• Cash Flow from.
  • Operating Activities Cash from Operations has remained strong and consistent for Baidu with the more recent NI/CFO ratio ranging from .57-.67.
  • Strong CFO is a good sign given such a young company, as it has exhibited a quick move towards strong positive cash flows from core operations.
  • Strong CFO will allow Baidu to have substantial assets on hand for expansion and further improvement on existing assets and technologies.
  • Cash Flow from Investing Activities
  • Acquisition of fixed assets is the key driver of CFI and should be expected given Baidu’s rapid expansion and reliance on technology.
  • CFI indicates that Baidu is growing rapidly both through organic growth and acquisition.
  • Short-term investments make up a large portion of CFI activities. Most of these investments are comprised of fixed-rate securities in commercial banks with original maturities of less than one year and are guaranteed. These should indicate that Baidu is looking to preserve cash on hand to use in emergency situations and is managing its cash conservatively when not being used for other purposes.
  • Items within CFI seemed to vary greatly which is to be expected given the variability in the needs of a growing company for expansion and updating of equipment.
  • Cash Flow from Financing Activities
  • Baidu has no long-term debt and all proceeds from financing are in relation to the 2005 IPO.
  • The only other item of note in CFF is the structured share repurchase in 2008 under an existing agreement with a particular financial institution. Similar agreements have been issued for the future and should be expected in future projections.
  • Comparing Company Strategies to Ratio Analysis
  • While Baidu is a company prudently bent on growth in China and the Asia Pacific region, many aspects of its financial statements give the impression that it is a more mature company. This is more evident when comparing the profitability, liquidity and solvency ratios to its North American based competitors Google and Yahoo! which are also targeting the Chinese and Japanese markets and implementing similar strategies for acquiring new users.  In a relatively short period of time, Baidu has managed to handily outpace both Google and Yahoo! on virtually every significant profitability ratio. Certainly, Baidu’s higher capital structure leverage ratio and its ability to keep SG&A cost low help explain some of the discrepancies between its peers. It is evident that both Baidu and Google are able to take advantage of their scale in the markets they compete in. The rapidly growing Chinese internet space has certainly provided significant cash flows to Baidu. It is interesting to note that, Google also struggles to make efficient use of its cash flows. Yahoo! is certainly the weakest firm in this regard, but has started to make improvements over the past twelve month period. All firms have no long-term debt and, except for Yahoo!, any other liabilities are easily covered by operating cash flows.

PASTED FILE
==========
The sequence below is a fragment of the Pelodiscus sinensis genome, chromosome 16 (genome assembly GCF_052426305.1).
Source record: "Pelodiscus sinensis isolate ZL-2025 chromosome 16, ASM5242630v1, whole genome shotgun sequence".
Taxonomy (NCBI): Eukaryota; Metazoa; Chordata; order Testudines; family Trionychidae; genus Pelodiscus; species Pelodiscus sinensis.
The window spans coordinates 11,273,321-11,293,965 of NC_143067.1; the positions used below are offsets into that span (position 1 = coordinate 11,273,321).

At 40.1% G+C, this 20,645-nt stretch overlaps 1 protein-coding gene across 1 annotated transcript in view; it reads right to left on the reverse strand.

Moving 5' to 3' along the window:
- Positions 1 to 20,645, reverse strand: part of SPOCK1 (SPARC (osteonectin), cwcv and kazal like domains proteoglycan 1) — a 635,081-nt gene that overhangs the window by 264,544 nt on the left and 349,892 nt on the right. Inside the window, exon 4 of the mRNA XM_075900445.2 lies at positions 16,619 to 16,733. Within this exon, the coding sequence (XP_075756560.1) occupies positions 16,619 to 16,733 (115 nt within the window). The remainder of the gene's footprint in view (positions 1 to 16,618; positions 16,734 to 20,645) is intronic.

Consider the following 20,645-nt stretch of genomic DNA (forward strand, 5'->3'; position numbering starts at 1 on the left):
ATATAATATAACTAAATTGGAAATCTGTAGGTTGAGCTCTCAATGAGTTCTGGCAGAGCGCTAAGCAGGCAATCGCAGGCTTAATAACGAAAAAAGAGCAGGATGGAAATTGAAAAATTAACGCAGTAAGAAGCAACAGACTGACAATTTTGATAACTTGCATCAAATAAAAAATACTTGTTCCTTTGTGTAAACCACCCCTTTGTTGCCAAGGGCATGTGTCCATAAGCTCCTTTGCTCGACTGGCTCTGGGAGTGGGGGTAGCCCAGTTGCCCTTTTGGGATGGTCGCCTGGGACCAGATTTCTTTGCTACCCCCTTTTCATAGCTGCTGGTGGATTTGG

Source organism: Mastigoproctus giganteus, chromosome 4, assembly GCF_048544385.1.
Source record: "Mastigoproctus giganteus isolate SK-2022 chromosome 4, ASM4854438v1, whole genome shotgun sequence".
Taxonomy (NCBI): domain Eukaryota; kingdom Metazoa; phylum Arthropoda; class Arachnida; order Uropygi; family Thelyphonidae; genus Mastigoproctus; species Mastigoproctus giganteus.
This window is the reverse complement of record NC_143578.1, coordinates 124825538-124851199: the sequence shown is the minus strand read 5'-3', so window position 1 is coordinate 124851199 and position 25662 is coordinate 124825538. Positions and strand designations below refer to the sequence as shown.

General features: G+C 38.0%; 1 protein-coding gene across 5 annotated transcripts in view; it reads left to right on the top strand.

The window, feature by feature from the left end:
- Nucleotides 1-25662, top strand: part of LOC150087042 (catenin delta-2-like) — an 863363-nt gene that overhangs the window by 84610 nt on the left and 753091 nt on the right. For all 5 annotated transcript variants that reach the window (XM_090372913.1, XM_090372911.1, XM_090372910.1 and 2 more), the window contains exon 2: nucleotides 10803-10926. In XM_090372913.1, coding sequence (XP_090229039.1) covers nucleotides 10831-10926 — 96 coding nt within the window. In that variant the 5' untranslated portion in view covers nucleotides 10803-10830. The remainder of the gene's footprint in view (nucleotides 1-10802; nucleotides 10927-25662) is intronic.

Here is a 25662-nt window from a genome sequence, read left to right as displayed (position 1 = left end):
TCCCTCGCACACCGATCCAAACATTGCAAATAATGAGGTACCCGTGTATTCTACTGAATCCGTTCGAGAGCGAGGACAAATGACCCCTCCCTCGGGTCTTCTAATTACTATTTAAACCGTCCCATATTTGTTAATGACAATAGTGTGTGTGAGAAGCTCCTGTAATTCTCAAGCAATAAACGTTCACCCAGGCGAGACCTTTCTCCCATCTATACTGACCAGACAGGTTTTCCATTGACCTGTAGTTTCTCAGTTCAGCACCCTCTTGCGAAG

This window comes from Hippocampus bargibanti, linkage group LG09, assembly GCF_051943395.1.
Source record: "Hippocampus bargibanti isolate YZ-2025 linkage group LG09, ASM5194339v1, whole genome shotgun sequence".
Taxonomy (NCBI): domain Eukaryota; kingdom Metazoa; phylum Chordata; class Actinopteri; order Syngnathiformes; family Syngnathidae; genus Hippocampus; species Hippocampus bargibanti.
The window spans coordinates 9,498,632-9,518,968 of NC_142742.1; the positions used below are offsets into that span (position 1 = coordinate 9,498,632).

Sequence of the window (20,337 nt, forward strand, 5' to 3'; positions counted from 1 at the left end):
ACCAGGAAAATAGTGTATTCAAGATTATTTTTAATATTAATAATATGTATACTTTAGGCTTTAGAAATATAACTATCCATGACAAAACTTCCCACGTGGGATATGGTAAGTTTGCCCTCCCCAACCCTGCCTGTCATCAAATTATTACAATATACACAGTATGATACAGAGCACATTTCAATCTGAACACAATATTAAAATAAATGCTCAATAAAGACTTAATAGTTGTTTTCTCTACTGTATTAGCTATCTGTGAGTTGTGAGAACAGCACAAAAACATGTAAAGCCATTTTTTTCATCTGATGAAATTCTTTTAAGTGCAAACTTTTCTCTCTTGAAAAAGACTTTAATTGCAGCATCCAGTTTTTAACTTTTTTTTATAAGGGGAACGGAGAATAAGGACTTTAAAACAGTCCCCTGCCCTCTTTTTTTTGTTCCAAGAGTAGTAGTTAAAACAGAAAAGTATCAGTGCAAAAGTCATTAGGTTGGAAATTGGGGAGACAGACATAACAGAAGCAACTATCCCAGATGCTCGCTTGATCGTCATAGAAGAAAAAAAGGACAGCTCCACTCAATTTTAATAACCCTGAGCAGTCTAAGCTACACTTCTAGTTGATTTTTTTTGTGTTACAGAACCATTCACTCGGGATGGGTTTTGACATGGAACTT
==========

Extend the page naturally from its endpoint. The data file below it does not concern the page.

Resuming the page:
• Forecasting
  • Income Statement Revenue is the primary driver for the forecasted financial statements. While the firm’s CAGR is almost 130% in 2008, no company can sustain that level of growth. At this time, 99.9% of sales are derived from online marketing in China. Although the firm is attempting to grow other sources of revenue, the forecast assumes that the firm will continue to see online marketing as its primary source of revenue, much as Google has found it difficult to generate sales apart from its online advertising efforts. The three major drivers of expenses in an online marketing firm are cost of revenues; selling, general & administrative; and research & development. All of these remained relatively constant as a percentage of sales in the past. However, because of competitive pressure and potential diseconomies of scale, the following assumptions were made in forecasting.
  • Cost of Revenues: The growth rate for this expense was held steady in all scenarios at 37% of revenues. This expense item consists of business taxes and surcharges, traffic acquisition costs, bandwidth costs, and IT operations and technical support personnel. The group believes that these costs will continue to increase linearly with sales.
  • Selling, General and Administrative: These costs will jump in 2009 for all scenarios based on the 20-F forecast that the company is switching from a “word of mouth” model to a more serious marketing effort. The best case scenario assumes economies of scale as SG&A falls from 26% of revenue in 2009 to 23% of revenue of 2014. The likely case assumes 26% of revenue every year. The worst case assumes diseconomies of scale, resulting in an increase from 26% of revenue in 2009 to 29.4% in 2014.